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How To Grow Your Own Victory Garden

 
 
Reply Sat 20 Sep, 2008 01:24 am
This might be a good time to start learning how to do this again.




Plan, setup and maintain a serious home garden with tips from this WW2 era film of the Dept.of Agriculture. Part 1



Plan, setup and maintain a serious home garden with tips from this WW2 era film of the Dept.of Agriculture. Part 2
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BumbleBeeBoogie
 
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Reply Sat 20 Sep, 2008 08:17 am
@Butrflynet,
As one who was born the year the Great Depression began, I can tell the younger generation that they had better find ways to take care of themselves and their neighbors. Cooperation will be the key to surviving the hard times ahead.

I wonder if a new cooperative movement will emerge.

BBB
BumbleBeeBoogie
 
  2  
Reply Sat 20 Sep, 2008 09:02 am
@BumbleBeeBoogie,
THE COOPERATIVE MOVEMENT - AN EXAMPLE OF WORKING FOR THE COMMON GOOD
By BumbleBeeBoogie

Examples of the Cooperative Movement go far back in British history to the laboring Trade Guilds. They are also historic in the Scandinavian countries and still thrive there. In the U.S. most cooperatives started during the Great Depression, but some were established earlier than that.

There are generally two types of cooperatives (hereinafter referred to as Co-op): Consumer (retail level) and Producer. The producer Co-ops can include agricultural producers (such as Sunkist citrus growers), utility companies, especially in rural areas. There are thousands of small producer co-ops around the U.S. that are combinations of both types. Examples are bakeries, etc. Then there are service coops such as childcare cooperatives, where parents of enrollees are required to donate some supervision time each month.

As you can see, there are many varieties of Co-ops, all for the Common Good.

In U.S. Consumer Cooperatives, the structure is a nonprofit corporation under each state's laws. Members of the public are entitled to purchase one, and only one, share, which is usually very inexpensive. I paid $5 for my Co-op share. Each shareholder is entitled to one vote in the corporation. The shareholders annually elect a board of directors from its membership to establish co-op policies and to oversee its fiduciary responsibility for the Common Good.

The cooperative, through its board, may hire staff to run the operation; establish various committees of volunteer shareholder members.

At the end of each fiscal year, the Board establishes a cash rebate percentage rate, which is based on the earnings of the corporation. This rebate is calculated on the total amount spent by each shareholder's purchases during the fiscal year.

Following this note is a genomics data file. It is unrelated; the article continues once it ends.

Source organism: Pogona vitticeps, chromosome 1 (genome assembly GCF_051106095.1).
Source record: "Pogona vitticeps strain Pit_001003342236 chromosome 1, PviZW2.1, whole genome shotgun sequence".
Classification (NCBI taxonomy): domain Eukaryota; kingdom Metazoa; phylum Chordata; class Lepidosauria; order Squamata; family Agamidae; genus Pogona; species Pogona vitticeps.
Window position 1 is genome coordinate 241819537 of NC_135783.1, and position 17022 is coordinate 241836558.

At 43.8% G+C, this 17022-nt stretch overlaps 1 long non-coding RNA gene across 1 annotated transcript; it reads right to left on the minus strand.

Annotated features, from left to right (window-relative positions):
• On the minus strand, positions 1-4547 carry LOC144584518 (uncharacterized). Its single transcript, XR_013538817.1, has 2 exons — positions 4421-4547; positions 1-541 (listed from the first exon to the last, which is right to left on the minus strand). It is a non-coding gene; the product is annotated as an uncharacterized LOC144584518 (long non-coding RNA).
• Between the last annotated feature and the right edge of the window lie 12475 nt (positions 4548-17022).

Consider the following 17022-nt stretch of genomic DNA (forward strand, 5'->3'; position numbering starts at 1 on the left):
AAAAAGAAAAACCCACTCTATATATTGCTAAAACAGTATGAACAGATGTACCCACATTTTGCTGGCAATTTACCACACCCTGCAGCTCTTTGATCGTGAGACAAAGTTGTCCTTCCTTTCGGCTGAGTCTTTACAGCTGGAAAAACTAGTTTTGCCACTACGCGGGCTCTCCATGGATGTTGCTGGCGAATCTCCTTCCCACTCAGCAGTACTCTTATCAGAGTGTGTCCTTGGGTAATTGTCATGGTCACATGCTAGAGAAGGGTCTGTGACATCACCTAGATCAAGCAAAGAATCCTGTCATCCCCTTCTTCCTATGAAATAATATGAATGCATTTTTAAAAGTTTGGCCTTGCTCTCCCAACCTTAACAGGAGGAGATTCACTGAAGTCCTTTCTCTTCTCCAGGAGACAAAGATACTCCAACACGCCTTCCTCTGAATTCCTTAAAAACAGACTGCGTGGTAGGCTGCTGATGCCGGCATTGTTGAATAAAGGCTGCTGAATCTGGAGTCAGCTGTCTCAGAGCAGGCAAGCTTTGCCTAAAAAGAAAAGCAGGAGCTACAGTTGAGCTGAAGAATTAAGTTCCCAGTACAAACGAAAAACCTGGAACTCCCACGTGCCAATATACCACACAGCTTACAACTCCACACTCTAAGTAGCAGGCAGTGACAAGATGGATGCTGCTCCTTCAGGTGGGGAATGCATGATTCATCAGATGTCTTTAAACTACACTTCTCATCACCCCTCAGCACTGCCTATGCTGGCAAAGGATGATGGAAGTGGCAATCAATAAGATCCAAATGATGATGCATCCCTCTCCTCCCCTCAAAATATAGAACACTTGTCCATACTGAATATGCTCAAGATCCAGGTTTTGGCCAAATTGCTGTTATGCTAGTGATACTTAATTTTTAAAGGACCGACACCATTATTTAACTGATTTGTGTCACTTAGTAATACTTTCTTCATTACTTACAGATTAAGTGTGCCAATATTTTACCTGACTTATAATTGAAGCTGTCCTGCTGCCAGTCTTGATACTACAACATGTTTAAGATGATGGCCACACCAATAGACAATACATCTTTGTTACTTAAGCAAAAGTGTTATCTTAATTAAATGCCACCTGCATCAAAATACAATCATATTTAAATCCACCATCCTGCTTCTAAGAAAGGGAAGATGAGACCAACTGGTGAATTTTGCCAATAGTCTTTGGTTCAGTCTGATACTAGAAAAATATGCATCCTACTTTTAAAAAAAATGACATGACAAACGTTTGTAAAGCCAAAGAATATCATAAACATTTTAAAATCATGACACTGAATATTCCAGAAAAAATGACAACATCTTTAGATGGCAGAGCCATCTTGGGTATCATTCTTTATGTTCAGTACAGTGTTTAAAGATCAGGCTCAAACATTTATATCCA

This limitation of one share, one vote per member protects the Co-op from domination by any particular party for the Common Good. Members may coalesce into advocacy groups within the co-op to lend weight to their policy change initiative, if they wish. But it can only be accomplished by democratic open and/or secret ballot vote for the Common Good. And, unlike some private corporations, everything a co-op does is public information because of its nonprofit status. And, contrary to some myths about co-ops, they do pay taxes on a nonprofit corporation basis.

In Producer Co-ops, the structure and process is much the same. The main difference is that the producers have joined together to leverage or protect their product's viability. In the case of rural utility co-ops, it often was to create a benefit that the area's population and/or local government didn't have the financial capability to establish the utility. By cooperating for the Common Good, many rural areas were electrified for the first time.

My personal experience with cooperatives: In the 1930s, in the depth of the Great Depression, the Finnish Community in the San Francisco California East Bay Area got together, pooled their meager financial resources, and formed a Consumer Cooperative similar to what the immigrants had known in Finland.

It started in member's garages where its members bought products in bulk to save money. Examples were large blocks of cheese, which were then cut into family sized chucks and sold at nearly wholesale prices to the Co-op's members.

Gradually, the Co-op expanded into fresh produce from farmers, who welcomed the market for the fruits and vegetables that would otherwise rotted in their fields. Realizing more space was needed, the member rented a tiny warehouse on University Avenue in Berkeley. Canned goods then began to appear later. The tiny co-op lacked adequate refrigeration, so it took a long time for perishable goods, such as meats and fresh milk, to be sold.